OPI’s Elsie Arntzen Asks MSBA to Denounce Association with NSBA
With all the vitriol and even violence occurring at school board meetings around the country, the National School Boards Association has referred to some parents as being ‘domestic terrorists’.
Following that statement, Montana’s Superintendent of Public Instruction Elsie Arntzen has sent a letter to the Montana School Boards Association, asking it to ‘denounce its association with the National School Boards Association’.
KGVO News spoke with Arntzen on Friday.
“In this letter I've encouraged them to distance and even stop any payment from Montana tax dollars toward this association until things get hotter want to say evened out. So we can definitely understand what leadership ability is coming from national into our state. But also the letter was a call to our school boards across our state to heal to make sure that they are putting our children's education and our children's future first, not the (national) association’s voice.”
Arntzen provided guidance to the over 400 local school boards that are part of the state association to seek peaceful dialogue with parents in each school community.
“We are encouraging our Montana Association of School Boards to follow the Montana way, which is to respect the First Amendment rights of our parents within any discussion that occurs in the school board rooms, and we want to make sure that Montana has the ability to distance itself from a very divisive association that is cutting through to the heart of how we deliver education in Montana, and that is in a partnership with our parents.”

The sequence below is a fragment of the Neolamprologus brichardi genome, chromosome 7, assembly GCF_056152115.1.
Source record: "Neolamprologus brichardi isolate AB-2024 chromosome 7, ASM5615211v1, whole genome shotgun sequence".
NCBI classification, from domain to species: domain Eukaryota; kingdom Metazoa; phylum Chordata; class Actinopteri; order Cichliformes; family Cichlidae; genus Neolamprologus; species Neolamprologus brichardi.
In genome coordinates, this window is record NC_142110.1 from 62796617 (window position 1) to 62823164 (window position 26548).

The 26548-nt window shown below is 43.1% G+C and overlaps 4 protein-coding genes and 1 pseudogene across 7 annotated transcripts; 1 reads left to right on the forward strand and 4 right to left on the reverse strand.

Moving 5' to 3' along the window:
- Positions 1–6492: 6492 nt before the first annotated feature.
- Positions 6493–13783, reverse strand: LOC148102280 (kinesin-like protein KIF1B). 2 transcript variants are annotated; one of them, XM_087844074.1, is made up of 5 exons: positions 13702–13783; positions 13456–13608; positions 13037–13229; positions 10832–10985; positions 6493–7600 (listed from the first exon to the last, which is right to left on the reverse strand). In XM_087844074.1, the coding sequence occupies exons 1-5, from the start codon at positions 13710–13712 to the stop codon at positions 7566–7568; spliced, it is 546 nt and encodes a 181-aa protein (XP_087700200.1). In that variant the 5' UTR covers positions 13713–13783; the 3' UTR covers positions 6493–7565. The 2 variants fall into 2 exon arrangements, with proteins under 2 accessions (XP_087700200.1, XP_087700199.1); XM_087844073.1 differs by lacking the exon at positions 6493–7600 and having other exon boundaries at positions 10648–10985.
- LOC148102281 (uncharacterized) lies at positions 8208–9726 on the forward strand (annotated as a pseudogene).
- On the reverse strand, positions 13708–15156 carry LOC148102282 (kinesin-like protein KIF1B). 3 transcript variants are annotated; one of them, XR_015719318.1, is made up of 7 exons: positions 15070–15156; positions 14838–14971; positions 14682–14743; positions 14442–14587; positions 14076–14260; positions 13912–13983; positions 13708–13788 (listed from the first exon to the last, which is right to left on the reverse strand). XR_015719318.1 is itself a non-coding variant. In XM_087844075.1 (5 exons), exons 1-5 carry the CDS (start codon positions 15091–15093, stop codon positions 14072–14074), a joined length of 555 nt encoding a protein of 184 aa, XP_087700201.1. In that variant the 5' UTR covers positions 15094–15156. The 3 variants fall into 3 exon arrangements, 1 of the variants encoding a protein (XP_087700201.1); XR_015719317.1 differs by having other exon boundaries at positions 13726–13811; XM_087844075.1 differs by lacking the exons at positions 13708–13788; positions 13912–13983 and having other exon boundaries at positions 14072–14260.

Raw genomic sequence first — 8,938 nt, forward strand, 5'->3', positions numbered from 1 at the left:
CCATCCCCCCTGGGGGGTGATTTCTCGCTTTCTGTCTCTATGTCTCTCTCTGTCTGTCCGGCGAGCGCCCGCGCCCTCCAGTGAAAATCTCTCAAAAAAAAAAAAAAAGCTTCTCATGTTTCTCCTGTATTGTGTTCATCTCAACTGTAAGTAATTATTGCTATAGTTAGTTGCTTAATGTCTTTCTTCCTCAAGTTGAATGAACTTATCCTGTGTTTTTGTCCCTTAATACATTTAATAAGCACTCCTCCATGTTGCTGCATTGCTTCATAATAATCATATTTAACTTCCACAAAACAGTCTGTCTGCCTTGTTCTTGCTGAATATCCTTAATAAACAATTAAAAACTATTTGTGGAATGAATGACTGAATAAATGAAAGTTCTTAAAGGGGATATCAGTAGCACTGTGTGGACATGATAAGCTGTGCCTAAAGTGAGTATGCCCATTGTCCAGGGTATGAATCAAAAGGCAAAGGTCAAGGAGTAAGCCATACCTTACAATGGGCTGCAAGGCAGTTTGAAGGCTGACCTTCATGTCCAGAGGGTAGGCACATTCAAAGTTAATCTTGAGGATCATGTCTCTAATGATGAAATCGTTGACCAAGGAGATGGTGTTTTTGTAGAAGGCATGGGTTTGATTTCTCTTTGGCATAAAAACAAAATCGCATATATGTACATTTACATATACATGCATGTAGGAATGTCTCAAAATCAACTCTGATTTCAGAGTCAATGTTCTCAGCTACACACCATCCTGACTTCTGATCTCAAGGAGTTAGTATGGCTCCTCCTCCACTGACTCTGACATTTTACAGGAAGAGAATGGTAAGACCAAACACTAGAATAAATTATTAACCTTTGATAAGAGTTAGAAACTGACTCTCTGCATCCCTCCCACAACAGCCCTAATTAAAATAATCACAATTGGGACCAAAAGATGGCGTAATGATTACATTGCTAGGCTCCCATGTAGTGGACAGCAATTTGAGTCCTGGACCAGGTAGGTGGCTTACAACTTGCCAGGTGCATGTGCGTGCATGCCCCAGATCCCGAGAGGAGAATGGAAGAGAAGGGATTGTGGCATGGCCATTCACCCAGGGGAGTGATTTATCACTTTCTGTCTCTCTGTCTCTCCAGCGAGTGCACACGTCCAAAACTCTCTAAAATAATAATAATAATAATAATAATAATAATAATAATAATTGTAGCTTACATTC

Arntzen acknowledged that rhetoric can be heated on both sides of the issue, especially over the subject of masks and vaccinations.
“We know it is happening,” she said. “We know that on both sides of this issue ‘boardsmanship’ has been lacking, but we also know that there has been some parental discussion that may have pushed the limit as well.”
Arntzen said parents and school board members must act as adults to help craft policies that heal rather than divide neighborhoods and communities.
“My message is to heal,” she said. “My message is to say who we need to act as adults, and we need to put our Montana students, our children first. They do not need to learn these lessons in boardrooms. They need to understand that civil discourse is so important, that respect must happen, that there must be unity regardless of one side of the issue or the other.”
Arntzen referenced a letter she has sent to each of Montana’s local school boards clearly delineating her call to disassociate with the National School Board Association.
The Superintendent's letter followed a memo sent by Acting United States Attorney Leif Johnson late last week to Montana's Attorney General, County Attorneys, Sheriffs, the Office of Public Instruction, and the Montana School Boards Association.